Running on empty
Hit by high prices and fees, some gas station owners stop selling fuel
As gas prices hit another record last Friday, Jeff Curro couldn't take it anymore.
He wasn't a motorist at the pump fed up by the blur of numbers spinning higher as he filled his tank.
Curro is a gas station owner who has stopped selling gas to his own customers.
After selling gas at N. 124th and W. Burleigh streets for 20 years, Curro turned off his pumps at his Shell station in Brookfield when the price he was being asked to pay was just too much.
Including the wholesale cost of gas and other taxes and charges, he was being asked to pay $3.44 a gallon Friday, a day when the competing stations down the street were selling gasoline for $3.47.
"Three cents a gallon doesn't cut it," Curro said. "It doesn't pay the bills."
Add to that the money he loses every time a motorist uses a credit card at the pump, and there was no reason to keep selling gas, Curro said.
Credit card companies and banks get an average of 2.75% on every gallon of gas sold, and credit card processing fees now rank as the second-biggest expense for gas station operators, according to the National Association of Convenience Stores.
"The way I see it is, I'm doing all the work of providing the labor, the wages, the electricity, the lighting, the maintenance of the pumps, the repairs and the insurance, which is quite substantial," Curro said. "I'm doing all the work, and somebody else is getting fat on me."
Curro isn't alone in deciding to not sell gas anymore. Casey O'Gorman did the same thing. In business for 25 years near State Fair Park, his West Allis service station is now doing business exclusively as Auto Analyzers. The Shell name came down a few months back.
"I finally had to just pull the plug on it and say, 'I can't afford to do it anymore,' " O'Gorman said.
High wholesale prices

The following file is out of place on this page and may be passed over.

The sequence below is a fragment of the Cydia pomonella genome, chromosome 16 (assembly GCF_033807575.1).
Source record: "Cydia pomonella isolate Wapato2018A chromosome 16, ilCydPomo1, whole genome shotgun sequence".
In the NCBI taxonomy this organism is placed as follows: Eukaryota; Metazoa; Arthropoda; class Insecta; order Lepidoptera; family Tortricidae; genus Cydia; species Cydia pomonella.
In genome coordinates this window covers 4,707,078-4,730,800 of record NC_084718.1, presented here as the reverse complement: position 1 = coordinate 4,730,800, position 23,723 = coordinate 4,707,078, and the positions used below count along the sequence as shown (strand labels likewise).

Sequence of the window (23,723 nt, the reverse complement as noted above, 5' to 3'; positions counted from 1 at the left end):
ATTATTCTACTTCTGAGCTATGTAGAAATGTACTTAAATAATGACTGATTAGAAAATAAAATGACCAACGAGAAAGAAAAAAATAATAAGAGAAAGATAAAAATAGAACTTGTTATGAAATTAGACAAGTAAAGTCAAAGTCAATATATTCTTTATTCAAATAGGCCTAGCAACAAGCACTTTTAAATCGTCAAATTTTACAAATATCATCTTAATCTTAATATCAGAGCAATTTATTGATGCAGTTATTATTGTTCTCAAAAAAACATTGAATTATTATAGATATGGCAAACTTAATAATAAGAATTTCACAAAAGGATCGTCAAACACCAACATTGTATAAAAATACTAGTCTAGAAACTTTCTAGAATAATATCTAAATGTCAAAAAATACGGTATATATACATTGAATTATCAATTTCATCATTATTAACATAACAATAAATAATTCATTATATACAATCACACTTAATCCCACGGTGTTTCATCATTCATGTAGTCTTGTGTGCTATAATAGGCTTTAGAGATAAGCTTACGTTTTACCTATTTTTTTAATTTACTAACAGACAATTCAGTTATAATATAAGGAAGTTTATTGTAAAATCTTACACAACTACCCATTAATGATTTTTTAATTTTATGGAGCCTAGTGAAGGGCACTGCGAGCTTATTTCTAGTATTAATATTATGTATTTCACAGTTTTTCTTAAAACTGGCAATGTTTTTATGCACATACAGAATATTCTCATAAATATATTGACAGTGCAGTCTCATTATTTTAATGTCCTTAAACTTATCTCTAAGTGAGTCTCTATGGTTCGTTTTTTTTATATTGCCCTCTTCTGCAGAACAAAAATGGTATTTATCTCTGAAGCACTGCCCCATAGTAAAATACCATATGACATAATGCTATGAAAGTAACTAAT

Curro and O'Gorman are leaving a relatively small and disappearing group of service station owners who both sell gas and repair cars.
Independent auto-repair shops face competition from car dealerships and quick-lube repair shops, and in the sale of gasoline, they compete against full-line convenience stores.
Most gas stations today double as convenience stores, and although they generate more than two-thirds of sales from gas, two-thirds of profit comes from in-store sales of cigarettes, drinks and food, according to the convenience store association.
When drivers are paying more, they think that means higher profits for the filling station, said Bob Bartlett, executive vice president of the Wisconsin Petroleum Marketers & Convenience Stores Association.
The case of the two Shell stations stopping sales of gas illustrates the challenges faced by independent station owners across the state, Bartlett said. Nine of 10 stations in the state are independently owned and run, he said.
Between Feb. 1 and Monday, Bartlett said, the average wholesale price paid by service stations in Milwaukee to buy gasoline rose from $1.66 to $2.94. Add in taxes paid to the federal and state governments, as well as transportation costs, and the average service station had to cover $3.47 on Monday, without charging any profit. On that day, stations were charging their customers $3.47 on average in Milwaukee, according to AAA's Daily Fuel Gauge Report.
"People are upset about oil and gas prices, but it's not this guy right here," Bartlett said of the independent gas station owner. "He's not OPEC. He's not refining it. He's buying it kind of like I am, right at the end of the line here."
Sales up, profit down
Curro has been thinking about shutting down his gas pumps for about a year, and he has complained to his supplier about prices.
When he shut down his pumps, he was charging $3.59 a gallon, 12 cents higher than the competing stations nearby.
"Even at $3.59, I was making 15 cents, but I was still giving 10 of those cents to MasterCard," he said.
Nationally, the Association of Convenience Stores estimates that sales rose 12% but profit fell 23% industrywide last year, and for the first time, credit card fees were higher than the industry's profit.
Lower margins on the sale of fuel and credit card fees were the two main factors behind the drop in profit, the association said, as profit margins on the sale of fuel dipped to their lowest point since 1983.
Until January, O'Gorman and the predecessors at S. 84th St. and W. Greenfield Ave. sold gasoline on that corner since 1938.
He says he never made much money selling gas but started seeing margins nosedive last year when gas prices rose.
"More and more, it was crowding out my real form of income," O'Gorman said, referring to car repairs.
"Then you listen to the public, and they say we're gouging them. Who needs to listen to that? I'd need to have my head examined."
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